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Saturday, June 15, 2024

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The Supreme Court throws out a Trump-era ban on gun bump stocks; a look at how social media algorithms and Shakespearian villains have in common; and states receive federal funding to clean up legacy mine pollution.

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The Supreme Court for now protects access to abortion drug mifepristone, while Senate Republicans block a bill protecting access to in-vitro fertilization. Wisconsin's Supreme Court bans mobile voting sites, and colleges deal with funding cuts as legislatures target diversity programs.

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As summer nears, America's newest and largest international dark sky sanctuary beckons, rural job growth is up, but full recovery remains elusive, rural Americans living in prison towns support a transition, while birth control is more readily available in rural areas.

‘Teach camp’ helps SD educators utilize tech in classrooms

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Monday, June 10, 2024   

Teachers across South Dakota tuned into a virtual training last week to learn new ways to integrate technology in the classroom.

More than 400 teachers from nearly 130 different South Dakota K-12 schools registered to participate in Dakota State University's ninth annual "Teach Camp." The virtual event, held Friday, updated teachers on new technologies for classroom settings and other modern teaching strategies.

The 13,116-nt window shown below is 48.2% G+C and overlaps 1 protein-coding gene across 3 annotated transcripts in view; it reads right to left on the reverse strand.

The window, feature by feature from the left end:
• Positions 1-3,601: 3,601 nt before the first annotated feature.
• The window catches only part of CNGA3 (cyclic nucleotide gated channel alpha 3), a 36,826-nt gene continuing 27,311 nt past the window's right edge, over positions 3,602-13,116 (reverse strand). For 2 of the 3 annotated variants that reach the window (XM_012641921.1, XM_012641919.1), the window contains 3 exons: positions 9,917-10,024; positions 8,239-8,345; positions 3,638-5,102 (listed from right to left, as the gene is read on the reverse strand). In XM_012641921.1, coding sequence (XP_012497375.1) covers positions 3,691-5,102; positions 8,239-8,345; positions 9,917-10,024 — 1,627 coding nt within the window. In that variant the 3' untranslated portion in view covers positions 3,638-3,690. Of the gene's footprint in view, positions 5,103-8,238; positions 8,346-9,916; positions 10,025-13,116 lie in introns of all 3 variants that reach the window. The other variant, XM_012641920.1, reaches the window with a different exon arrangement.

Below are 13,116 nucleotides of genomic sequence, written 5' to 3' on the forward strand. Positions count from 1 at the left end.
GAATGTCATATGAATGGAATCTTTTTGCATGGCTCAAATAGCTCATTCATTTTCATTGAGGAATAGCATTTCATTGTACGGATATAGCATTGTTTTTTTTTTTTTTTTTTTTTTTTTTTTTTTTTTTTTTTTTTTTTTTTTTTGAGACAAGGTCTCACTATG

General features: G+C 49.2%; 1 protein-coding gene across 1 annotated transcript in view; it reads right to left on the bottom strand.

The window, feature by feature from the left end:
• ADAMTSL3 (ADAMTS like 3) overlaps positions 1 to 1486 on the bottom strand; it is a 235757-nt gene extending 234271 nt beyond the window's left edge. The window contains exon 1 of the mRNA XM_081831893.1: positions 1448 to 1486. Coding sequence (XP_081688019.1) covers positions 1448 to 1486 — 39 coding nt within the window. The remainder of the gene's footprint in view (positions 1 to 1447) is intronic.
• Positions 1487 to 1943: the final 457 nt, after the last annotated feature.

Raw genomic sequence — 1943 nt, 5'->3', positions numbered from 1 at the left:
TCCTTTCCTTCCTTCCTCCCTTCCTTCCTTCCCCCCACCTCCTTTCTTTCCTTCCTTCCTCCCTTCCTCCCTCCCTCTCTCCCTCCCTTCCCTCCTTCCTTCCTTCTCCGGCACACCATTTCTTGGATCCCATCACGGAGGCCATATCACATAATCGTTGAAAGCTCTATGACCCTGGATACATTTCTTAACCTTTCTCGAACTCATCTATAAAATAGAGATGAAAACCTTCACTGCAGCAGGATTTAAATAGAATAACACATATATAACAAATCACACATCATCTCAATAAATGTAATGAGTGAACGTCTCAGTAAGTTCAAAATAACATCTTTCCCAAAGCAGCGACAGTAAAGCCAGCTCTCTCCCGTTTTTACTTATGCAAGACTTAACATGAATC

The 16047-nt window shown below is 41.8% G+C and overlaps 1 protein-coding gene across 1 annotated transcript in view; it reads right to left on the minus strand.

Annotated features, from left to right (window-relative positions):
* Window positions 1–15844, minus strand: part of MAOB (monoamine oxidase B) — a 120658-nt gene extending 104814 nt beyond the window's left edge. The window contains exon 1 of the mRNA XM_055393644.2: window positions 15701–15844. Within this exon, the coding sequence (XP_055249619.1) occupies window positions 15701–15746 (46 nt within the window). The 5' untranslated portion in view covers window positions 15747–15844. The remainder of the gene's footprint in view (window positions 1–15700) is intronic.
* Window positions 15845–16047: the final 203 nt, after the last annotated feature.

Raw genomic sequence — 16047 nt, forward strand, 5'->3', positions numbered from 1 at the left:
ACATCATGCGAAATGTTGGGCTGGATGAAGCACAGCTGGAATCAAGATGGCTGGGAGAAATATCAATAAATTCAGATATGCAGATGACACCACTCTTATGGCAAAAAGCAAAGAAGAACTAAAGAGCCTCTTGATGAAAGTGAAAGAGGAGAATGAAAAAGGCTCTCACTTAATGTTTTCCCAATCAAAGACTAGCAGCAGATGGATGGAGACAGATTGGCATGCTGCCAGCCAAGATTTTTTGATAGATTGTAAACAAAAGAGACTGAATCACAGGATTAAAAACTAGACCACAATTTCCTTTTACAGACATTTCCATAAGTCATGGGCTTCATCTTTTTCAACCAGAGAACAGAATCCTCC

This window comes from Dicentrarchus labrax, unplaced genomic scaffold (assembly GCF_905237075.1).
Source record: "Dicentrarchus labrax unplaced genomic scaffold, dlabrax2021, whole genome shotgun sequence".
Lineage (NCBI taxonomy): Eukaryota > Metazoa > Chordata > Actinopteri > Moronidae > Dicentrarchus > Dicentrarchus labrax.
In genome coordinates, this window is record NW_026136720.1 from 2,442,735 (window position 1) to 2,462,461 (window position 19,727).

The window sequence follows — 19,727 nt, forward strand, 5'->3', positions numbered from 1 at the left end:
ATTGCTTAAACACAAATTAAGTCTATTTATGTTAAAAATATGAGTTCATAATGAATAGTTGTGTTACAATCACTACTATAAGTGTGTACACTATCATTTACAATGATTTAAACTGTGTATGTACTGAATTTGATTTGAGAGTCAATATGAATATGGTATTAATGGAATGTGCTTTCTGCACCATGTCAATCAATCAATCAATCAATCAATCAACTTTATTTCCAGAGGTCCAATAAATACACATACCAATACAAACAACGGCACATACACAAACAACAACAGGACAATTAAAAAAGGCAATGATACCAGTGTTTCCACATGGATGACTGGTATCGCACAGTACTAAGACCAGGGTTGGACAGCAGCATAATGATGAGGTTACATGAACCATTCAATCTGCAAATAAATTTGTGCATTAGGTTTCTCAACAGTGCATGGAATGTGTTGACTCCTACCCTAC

David De Jong, dean of the College of Education and Human Performance at Dakota State University, said despite challenges, it is a great time to be a teacher.

"We know more now today about what works and what doesn't work in education," De Jong contended. "When we know how to figure that out, like take what works and bring that to our classrooms, we can learn with each other and from each other, like we're going to be doing today."

De Jong used the artificial intelligence program ChatGPT during his opening remarks to show it is approachable. But researchers are still learning about the benefits and drawbacks of extensive tech use in classrooms, a trend exaggerated by COVID, which some experts say has outpaced the ability of policymakers to analyze them.

Fewer than half of teachers said technology makes engaging students easier, according to a 2023 report, while 84% of students agree technology helps them focus on lessons.

Jennifer Nash, associate professor of education at Dakota State, walked teachers through virtual field trips and a story-retelling exercise during a presentation on active learning with technology, in which students use emojis to summarize an idea.

"Through those processes, they're moving from that passive learning to active learning," Nash explained. "They're starting to make sense of whatever method or mode that you have given them to read about, listen, watch."

Other Teach Camp sessions included creating safe spaces: a trauma-informed approach to classroom management, creativity in the classroom and understanding dyslexia.


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